INS AND OUTS - SHIBARI

Hey everybody!


Fall is officially in the air, and to be quite honest I love it. The chill makes me feel creative, energized, and most relevantly: sexy!

Today I’m going to be talking about the very sexy and seductive art of Shibari, or, Japanese rope bondage. Briefly, this incredible art began in Japan several hundred years ago, and was originally devised for the purpose of tying up prisoners in unknown (and therefore harder to escape) ways. These techniques began show up on stages in the 1950s, and have gained in popularity and complexity ever since.

Rope bondage is an aesthetic expression of all kinds of pleasure, including exhibitionism, sadomasochism, artistic creativity, and trust. It can also be combined with various other types of stimulation too, adding and exciting and challenging element.

The most essential element of shibari (well, maybe after the bodies involved) is the rope. There’s an almost limitless list of possible materials that can be used to tie ropes including cotton, coconut husk, silk, parachute cord, leather, plastic tubing, bungee cords, but for the purpose of learning the basics there are three main materials most often used. Nylon rope is soft and gentle on the skin, which makes it kind of the ideal choice for starting out. It also has a little bit of stretch to it which makes it more forgiving. It also comes in lots of fun colours which can make it less intimidating. The only downside is that, because of its smoothness, it won’t hold knots quite as well as some other materials. Hemp rope on the other hand, will hold knots, and is the most popular rope for bondage. It becomes very soft and smooth over time and is slower to burn the skin than nylon. It also looks beautiful, and is the rope most people think of when they think traditional Japanese shibari. Jute rope is made from long, shiny, vegetable fibres, and is prized among shibari photographers for its glossy quality. Jute is also very strong, and can therefore be lighter and thinner than other ropes.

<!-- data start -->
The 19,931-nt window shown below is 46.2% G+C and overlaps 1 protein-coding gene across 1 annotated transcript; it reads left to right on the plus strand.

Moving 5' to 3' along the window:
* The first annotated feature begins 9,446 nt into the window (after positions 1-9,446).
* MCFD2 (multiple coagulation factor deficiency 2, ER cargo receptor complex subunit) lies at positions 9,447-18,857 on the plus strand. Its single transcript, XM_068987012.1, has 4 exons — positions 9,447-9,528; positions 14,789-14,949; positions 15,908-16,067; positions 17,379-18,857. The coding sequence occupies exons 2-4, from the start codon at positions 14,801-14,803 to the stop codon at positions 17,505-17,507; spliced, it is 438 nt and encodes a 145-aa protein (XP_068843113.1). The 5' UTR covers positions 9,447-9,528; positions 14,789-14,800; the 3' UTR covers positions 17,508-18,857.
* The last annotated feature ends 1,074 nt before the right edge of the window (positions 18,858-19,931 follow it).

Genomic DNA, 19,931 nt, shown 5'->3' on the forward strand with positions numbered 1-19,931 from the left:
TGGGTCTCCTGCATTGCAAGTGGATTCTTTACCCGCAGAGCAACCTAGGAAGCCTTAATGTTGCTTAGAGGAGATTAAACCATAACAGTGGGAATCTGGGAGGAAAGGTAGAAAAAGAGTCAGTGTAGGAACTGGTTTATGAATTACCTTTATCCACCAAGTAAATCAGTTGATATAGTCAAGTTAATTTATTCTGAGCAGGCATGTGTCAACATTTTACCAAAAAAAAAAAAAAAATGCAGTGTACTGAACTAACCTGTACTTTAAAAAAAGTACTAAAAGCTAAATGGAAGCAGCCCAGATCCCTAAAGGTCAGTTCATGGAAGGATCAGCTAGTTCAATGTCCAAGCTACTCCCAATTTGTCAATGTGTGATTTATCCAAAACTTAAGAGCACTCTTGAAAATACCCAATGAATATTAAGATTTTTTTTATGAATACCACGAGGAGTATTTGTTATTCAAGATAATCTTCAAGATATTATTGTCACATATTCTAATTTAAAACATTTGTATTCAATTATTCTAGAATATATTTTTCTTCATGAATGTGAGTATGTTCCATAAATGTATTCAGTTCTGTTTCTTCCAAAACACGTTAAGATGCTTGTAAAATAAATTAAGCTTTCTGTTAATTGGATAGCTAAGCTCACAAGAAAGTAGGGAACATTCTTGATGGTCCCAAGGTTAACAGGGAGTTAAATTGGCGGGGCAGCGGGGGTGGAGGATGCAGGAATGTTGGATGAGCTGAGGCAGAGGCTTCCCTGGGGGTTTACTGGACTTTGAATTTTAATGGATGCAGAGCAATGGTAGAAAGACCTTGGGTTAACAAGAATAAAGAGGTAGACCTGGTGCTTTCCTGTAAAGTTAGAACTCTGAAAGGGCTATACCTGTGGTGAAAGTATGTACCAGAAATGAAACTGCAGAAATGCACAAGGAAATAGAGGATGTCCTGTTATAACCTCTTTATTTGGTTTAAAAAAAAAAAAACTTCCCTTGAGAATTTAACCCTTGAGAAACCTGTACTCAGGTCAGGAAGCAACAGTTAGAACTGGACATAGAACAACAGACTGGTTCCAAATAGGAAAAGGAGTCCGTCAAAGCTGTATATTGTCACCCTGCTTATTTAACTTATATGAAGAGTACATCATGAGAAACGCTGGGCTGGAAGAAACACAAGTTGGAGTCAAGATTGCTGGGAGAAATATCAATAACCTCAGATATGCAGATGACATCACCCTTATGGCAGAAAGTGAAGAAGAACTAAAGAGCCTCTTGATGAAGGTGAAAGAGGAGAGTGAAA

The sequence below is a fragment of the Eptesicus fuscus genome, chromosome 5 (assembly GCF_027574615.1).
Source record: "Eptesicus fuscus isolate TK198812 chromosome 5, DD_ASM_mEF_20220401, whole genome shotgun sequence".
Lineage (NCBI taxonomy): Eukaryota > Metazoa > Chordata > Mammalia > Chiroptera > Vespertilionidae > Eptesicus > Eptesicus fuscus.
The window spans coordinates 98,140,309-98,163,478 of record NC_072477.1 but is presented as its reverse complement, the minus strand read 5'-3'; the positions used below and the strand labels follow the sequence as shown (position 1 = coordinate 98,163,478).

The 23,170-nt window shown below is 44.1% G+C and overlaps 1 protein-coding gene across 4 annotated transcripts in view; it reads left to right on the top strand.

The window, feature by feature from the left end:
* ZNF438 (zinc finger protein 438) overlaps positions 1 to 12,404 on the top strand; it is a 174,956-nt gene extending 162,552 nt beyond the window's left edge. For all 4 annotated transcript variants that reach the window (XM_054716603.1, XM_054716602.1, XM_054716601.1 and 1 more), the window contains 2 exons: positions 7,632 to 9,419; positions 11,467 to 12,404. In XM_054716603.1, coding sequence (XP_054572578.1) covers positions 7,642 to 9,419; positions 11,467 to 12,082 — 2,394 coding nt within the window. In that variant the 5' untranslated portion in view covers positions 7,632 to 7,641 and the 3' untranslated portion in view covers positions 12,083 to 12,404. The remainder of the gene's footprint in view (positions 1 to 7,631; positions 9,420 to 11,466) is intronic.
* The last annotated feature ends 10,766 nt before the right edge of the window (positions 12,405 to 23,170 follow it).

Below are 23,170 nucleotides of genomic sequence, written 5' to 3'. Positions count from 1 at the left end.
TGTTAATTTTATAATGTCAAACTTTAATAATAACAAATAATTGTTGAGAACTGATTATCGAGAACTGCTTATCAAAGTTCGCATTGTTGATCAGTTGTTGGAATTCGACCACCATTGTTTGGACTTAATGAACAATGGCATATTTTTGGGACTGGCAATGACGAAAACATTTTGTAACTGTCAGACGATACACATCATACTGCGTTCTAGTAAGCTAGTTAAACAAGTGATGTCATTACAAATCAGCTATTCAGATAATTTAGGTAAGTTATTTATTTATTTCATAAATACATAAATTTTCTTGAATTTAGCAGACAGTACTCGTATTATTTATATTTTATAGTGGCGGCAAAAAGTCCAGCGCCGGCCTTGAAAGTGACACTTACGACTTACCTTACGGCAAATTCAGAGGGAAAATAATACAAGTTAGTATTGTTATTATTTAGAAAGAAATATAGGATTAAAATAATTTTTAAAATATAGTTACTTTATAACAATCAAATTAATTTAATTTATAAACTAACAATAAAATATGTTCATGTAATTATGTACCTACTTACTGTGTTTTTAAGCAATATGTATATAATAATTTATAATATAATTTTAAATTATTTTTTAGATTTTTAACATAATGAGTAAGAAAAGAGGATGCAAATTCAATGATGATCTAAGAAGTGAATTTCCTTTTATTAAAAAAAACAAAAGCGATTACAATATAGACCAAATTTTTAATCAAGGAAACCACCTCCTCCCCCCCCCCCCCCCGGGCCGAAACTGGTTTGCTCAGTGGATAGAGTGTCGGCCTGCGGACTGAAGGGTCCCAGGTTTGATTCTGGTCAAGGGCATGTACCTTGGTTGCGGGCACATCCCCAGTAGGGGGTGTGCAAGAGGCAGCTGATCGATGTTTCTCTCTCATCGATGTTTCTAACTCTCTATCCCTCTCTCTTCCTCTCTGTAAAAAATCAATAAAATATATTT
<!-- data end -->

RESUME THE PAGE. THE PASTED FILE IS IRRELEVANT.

The second thing you’ll need for Shibari is knots, from the most basic square knot, to incredibly complex knots like the prosperity knot. Each one has a function in more complex constructions, and a really good resource for this is Back on the Ropes by Two Knotty Boys.


Once you have the basics, Shibari can become a beautifully complex, expressive art, contorting the body into incredible shapes and allowing the person being tied up to experience bondage in an entirely new way. It can be used to make all kinds of harnesses, binds, cuffs, gags, or even for full body acrobatic suspensions.


 

Here are some other resources for techniques and tips related to the art of Shibari:

For a great introduction to the history and materials of Shibari: The Seductive Art of Japanese Bondage by Midori

For an introduction and overview of the foundational knots used in Shibari: Back on the Ropes by Two Knotty Boys

For technical and safety instruction for rope bondage suspension: Douglas Kent’s Complete Shibari Vol 2: Sky

For advanced applications of basic knots: Miumi-U Teaches Japanese Shibari